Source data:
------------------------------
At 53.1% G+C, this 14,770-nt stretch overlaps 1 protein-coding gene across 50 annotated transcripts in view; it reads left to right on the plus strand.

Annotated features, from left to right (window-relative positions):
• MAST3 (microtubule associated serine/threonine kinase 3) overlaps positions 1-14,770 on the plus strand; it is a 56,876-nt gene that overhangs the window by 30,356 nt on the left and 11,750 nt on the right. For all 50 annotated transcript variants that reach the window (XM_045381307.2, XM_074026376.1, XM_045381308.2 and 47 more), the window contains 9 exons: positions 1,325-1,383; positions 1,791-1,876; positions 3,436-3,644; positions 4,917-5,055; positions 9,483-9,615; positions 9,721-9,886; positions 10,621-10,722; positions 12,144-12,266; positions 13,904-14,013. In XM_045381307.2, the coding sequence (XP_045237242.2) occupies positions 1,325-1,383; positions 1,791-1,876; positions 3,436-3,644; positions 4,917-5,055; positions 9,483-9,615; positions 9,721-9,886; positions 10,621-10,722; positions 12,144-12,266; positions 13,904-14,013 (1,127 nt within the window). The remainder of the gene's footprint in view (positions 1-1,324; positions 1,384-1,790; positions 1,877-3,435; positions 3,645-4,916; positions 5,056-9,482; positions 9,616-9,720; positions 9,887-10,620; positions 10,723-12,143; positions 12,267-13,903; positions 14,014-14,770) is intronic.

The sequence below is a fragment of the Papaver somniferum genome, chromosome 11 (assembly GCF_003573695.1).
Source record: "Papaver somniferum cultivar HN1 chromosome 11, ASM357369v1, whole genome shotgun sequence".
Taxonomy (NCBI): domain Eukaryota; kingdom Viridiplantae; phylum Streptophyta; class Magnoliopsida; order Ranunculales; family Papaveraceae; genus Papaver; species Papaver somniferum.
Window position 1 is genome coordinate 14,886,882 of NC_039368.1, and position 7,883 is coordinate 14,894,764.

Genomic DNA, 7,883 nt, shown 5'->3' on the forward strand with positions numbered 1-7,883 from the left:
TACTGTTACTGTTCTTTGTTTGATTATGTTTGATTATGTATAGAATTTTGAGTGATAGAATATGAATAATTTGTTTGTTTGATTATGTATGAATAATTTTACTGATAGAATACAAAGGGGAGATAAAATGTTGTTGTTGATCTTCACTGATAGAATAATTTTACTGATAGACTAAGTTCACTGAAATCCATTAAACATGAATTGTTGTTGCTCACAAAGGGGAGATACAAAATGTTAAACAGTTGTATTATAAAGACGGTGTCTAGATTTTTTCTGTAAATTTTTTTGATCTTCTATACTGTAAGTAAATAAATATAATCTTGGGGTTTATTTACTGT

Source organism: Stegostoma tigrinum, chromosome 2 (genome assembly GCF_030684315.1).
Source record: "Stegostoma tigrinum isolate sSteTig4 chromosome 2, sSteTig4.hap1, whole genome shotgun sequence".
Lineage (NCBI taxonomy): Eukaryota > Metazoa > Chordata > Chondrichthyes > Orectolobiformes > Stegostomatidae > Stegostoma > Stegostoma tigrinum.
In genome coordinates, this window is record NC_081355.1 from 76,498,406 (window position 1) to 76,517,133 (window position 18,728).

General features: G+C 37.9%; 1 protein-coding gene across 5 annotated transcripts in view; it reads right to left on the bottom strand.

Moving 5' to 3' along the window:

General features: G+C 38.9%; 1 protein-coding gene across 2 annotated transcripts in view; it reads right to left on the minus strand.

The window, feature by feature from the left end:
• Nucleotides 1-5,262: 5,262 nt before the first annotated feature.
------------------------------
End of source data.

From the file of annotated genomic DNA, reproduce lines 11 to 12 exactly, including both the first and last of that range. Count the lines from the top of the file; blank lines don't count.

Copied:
Source record: "Stegostoma tigrinum isolate sSteTig4 chromosome 2, sSteTig4.hap1, whole genome shotgun sequence".
Lineage (NCBI taxonomy): Eukaryota > Metazoa > Chordata > Chondrichthyes > Orectolobiformes > Stegostomatidae > Stegostoma > Stegostoma tigrinum.